Global Wiring is a sculpture made of recycled glass representing an ice core that reveals within its body the remains of our contemporary underground infrastructures. The original version of the sculpture is permanently installed in the 3-D Sculpture Park in Verbier.
Despite the rapid digitization of various aspects of society, our electronic storage devices remain energy-intensive, quickly become obsolete, and require the extraction of rare and exhaustible metals. In this context, the longevity of our digital data, and the knowledge it holds about our times, has become uncertain. In 200 years’ time, will there be any traces left for future generations to remember our own? And if so, in what form?
In a hypothetical future, archeological digs drill out frozen cables and pipes frozen in the ice of the last Alpine glaciers; they are proof of an era of hyper-connectivity. Preserved within a layer of glacio-lacustrine soil, these samples provide us with unprecedented insights into the technologies and underground infrastructures that were installed and then abandoned in the Alpine soil. The different layers of the ice core highlight a complex system of cables and pipes, ranging from pipelines to electrical cables, or from coaxial internet cables to high-speed fiber optics. The layering indicates that new infrastructure has always been built on top of the existing infrastructure. Furthermore, this archaeological excavation demonstrates that obsolete cables were never removed, mainly due to economic reasons.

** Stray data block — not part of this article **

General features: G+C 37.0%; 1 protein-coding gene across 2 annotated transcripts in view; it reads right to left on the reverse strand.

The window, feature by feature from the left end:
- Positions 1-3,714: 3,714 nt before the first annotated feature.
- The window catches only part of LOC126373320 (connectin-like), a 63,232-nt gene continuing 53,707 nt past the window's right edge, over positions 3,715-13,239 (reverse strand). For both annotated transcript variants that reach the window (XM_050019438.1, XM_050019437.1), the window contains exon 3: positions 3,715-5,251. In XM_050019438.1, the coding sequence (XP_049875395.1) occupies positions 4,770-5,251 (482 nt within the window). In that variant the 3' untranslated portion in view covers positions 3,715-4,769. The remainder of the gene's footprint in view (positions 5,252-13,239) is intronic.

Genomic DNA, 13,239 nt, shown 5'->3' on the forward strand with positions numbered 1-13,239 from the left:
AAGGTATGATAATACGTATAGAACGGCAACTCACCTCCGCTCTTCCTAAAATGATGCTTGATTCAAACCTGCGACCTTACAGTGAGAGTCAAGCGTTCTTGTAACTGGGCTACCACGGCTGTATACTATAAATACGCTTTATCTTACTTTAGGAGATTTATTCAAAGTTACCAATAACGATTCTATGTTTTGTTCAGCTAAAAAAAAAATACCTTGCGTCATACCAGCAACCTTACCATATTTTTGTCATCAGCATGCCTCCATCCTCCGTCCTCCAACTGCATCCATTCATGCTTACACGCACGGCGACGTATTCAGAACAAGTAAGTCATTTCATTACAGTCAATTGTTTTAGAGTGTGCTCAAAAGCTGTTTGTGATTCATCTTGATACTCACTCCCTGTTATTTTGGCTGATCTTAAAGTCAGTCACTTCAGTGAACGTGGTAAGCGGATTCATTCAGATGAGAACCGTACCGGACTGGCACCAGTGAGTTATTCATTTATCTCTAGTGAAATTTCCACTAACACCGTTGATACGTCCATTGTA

The sculpture consists of a glacial core placed horizontally on a metal frame and illuminated by a strip of LEDs. The core is made of different shades of recycled glass, and within its layers, cables of varying thicknesses and colors are integrated. Inspired by research conducted on the Alpine subsurface, these cables narrate the history of technological transitions in mountain telecommunication cables. While water is a vital resource for human survival, infrastructure (networks) have become indispensable for communication.
The title "Global Wiring" is a neologism derived from the combination of "Global warming" and "wiring." It expresses the tension that exists between climate change and the expansion of infrastructures, particularly underground ones.
The artwork belongs to the series "Obsology" (a neologism merging "obsolescence" and "archaeology"), which visually explores the concept of post-digital archaeology through CGI images, generative videos, and sculptures.
Fondation Vaudoise pour la Culture
Swiss Cultural Fund UK
Art Foundation Pax
Canton de Vaud
Ville de Lausanne
Ville de Renens
Migros pourcent culturel
Arts at CERN
Hospitalité artistique de Saint-François
Swiss Alpine Club SAC